At Dublin airport, I bought John Boyne’s novella, Earth, about a young professional footballer, originally from a little island off the west coast of Ireland, who is on trial for being an accessory to a rape. It had tones and hints of A Little Life, which grated on me, because that was my favourite book of last year.

In other news…

A word of advice: Never ever travel on the 19:35 Friday Ryanair flight from Dublin to Faro!

We had a lovely few days back in Ireland. Lily sat her Junior Cert English exam and, once that was out of the way, we spent time with family and friends. And then we got on the Friday evening flight back home. Drunk hen parties, drunk gangs of friends, drunk people in general, who’d obviously started their Algarve holiday in Dublin airport, or earlier. The noise. The abuse of and lack of respect for the onboard staff. One guy stood on his seat when the seatbelt sign was still on and REMOVED HIS TROUSERS! Two members of the hen party in the row in front of me were aggressively suggestive throughout the flight to the poor young lad who was unfortunate enough to be sharing the row with them. I found out later that that particular flight is generally like that. I hope the staff are paid double for that flight.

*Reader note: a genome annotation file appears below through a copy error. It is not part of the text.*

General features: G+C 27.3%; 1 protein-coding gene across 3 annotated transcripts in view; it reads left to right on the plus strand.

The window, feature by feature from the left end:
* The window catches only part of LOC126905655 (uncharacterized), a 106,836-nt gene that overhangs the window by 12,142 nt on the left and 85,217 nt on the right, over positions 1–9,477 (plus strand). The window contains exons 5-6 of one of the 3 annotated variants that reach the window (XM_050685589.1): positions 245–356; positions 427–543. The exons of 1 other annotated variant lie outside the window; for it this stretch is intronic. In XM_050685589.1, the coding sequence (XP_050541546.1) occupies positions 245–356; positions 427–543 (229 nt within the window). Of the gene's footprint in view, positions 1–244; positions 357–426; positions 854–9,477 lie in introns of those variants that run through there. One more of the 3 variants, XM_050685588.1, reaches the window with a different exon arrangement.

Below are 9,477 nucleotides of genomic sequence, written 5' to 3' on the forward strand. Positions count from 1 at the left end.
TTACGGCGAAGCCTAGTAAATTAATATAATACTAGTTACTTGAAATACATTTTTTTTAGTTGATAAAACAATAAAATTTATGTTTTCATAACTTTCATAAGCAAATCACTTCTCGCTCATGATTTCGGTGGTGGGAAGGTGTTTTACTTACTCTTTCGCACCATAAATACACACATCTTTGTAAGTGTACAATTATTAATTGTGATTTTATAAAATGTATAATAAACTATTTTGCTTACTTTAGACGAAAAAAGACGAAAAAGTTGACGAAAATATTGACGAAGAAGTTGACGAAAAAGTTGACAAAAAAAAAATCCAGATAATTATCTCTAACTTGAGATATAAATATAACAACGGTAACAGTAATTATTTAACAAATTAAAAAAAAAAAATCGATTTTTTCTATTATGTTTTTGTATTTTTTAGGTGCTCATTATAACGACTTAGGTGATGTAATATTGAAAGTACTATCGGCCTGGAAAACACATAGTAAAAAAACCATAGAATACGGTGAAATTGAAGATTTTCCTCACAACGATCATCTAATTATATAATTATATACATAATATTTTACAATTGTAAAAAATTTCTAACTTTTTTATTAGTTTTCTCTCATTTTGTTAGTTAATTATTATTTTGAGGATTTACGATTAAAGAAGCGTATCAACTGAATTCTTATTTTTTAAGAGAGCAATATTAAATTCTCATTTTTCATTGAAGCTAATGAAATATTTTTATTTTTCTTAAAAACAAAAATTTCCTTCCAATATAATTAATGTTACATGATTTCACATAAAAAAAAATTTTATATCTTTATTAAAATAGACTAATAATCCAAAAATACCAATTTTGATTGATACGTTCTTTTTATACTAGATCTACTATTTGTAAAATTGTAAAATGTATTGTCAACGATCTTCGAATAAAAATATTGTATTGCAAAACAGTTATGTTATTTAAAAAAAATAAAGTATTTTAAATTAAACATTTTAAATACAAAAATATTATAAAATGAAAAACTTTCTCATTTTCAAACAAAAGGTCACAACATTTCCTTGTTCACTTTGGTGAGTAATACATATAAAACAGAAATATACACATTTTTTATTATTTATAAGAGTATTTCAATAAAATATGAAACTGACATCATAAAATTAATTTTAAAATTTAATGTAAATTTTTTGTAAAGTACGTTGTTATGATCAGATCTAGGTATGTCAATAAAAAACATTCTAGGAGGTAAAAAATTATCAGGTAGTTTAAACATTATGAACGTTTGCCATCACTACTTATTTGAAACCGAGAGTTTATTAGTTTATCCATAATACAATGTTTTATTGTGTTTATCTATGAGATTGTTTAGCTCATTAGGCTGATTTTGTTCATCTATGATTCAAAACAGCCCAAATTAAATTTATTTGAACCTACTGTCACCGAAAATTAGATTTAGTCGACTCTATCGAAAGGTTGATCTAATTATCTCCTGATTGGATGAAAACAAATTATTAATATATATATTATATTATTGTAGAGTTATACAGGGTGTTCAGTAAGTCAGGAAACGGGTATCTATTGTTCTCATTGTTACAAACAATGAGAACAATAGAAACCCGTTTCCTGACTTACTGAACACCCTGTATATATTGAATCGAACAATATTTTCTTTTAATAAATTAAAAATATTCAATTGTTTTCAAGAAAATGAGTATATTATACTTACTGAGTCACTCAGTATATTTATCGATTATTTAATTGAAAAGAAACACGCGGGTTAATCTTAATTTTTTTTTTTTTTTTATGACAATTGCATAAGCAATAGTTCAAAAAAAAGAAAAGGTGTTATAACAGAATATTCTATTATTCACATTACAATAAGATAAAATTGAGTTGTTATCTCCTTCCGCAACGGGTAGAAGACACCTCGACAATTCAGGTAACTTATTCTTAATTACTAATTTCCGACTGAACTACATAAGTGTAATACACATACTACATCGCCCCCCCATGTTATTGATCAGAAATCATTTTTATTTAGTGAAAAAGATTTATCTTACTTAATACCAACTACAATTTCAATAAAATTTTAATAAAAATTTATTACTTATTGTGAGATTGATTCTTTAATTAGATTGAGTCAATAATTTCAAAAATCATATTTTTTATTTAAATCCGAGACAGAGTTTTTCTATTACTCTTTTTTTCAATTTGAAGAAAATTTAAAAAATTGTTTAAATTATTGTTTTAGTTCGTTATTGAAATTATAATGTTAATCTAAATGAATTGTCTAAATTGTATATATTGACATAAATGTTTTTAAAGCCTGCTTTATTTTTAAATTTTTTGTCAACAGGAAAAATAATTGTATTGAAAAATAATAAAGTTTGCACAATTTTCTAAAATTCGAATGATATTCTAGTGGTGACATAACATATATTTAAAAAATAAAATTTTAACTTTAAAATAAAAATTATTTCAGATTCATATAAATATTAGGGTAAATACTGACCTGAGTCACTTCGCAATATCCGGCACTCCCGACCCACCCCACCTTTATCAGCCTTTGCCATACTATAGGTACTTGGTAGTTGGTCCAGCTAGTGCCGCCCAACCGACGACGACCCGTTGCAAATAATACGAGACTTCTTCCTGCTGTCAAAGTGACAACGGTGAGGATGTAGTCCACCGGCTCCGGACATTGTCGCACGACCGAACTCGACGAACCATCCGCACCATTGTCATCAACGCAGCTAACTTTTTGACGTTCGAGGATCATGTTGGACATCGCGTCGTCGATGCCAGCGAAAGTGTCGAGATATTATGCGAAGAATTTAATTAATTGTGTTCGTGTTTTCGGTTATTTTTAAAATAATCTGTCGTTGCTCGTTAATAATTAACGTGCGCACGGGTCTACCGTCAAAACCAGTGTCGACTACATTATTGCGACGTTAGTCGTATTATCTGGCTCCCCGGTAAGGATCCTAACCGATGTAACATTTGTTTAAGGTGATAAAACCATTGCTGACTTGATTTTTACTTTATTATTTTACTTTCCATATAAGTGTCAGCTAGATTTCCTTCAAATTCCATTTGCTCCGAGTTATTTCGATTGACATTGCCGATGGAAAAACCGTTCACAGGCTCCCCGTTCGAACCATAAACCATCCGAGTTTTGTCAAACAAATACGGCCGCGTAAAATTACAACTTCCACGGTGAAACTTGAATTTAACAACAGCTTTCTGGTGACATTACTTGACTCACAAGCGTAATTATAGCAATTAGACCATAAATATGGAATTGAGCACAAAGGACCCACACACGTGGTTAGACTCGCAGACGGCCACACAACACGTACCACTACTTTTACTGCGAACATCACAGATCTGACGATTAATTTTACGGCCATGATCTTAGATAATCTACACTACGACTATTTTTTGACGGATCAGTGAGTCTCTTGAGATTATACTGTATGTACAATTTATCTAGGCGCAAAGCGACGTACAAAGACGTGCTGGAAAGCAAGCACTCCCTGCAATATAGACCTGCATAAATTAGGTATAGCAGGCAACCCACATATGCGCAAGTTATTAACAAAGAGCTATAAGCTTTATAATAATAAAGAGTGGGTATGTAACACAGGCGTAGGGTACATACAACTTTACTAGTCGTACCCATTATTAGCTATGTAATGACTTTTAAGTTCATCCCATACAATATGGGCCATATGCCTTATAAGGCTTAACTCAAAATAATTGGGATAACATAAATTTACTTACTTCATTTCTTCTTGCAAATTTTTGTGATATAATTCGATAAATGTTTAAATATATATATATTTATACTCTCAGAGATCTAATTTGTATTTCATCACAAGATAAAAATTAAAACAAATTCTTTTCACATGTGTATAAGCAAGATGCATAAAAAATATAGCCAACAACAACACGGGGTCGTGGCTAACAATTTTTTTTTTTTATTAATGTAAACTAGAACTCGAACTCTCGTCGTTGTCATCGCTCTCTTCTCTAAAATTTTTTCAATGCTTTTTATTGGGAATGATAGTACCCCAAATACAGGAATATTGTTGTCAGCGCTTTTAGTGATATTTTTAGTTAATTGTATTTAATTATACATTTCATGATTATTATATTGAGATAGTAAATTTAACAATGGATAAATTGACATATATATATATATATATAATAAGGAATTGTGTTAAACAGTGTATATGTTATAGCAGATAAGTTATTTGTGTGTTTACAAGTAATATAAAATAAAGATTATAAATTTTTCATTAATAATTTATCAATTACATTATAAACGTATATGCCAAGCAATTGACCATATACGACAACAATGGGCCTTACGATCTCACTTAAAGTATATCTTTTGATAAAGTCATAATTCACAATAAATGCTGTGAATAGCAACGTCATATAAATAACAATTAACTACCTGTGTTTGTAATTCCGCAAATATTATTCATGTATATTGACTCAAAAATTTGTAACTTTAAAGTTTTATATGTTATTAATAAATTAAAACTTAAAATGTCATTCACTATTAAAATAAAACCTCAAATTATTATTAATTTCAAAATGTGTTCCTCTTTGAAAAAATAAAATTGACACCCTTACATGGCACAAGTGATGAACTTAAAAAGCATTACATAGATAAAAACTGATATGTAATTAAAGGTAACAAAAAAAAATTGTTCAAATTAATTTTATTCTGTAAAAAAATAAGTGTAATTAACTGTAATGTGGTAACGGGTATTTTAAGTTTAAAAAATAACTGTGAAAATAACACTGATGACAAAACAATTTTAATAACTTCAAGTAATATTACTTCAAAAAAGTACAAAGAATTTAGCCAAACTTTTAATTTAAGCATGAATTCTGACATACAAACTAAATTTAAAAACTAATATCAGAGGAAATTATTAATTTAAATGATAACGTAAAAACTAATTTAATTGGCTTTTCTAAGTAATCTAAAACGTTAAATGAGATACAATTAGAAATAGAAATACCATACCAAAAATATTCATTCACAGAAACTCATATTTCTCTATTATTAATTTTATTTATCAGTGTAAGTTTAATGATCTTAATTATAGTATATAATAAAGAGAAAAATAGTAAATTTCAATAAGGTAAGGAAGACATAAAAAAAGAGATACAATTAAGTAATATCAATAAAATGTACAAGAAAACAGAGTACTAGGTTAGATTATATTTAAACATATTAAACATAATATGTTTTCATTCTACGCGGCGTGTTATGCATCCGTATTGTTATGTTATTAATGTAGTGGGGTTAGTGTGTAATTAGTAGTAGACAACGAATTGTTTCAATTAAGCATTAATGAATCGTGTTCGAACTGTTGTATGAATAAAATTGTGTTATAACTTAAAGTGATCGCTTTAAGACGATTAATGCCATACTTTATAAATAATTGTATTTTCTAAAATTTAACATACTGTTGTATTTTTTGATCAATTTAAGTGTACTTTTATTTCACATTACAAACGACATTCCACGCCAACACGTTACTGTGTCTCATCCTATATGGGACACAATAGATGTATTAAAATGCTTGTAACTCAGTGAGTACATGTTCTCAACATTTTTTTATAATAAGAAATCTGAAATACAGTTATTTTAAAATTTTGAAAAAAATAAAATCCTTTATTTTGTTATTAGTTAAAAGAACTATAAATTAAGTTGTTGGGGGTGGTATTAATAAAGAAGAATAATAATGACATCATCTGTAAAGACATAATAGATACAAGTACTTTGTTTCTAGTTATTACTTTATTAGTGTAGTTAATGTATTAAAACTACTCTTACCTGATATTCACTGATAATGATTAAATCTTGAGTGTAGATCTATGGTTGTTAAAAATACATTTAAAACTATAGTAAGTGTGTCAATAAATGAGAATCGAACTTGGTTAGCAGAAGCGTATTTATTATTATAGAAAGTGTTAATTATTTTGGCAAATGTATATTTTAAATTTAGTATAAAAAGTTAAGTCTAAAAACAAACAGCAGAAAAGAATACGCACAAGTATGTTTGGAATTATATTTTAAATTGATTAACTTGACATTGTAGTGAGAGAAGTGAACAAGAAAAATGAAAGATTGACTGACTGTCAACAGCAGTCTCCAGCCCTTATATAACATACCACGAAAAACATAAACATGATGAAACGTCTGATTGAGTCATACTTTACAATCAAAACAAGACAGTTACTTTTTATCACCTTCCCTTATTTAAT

Image by Vecteezy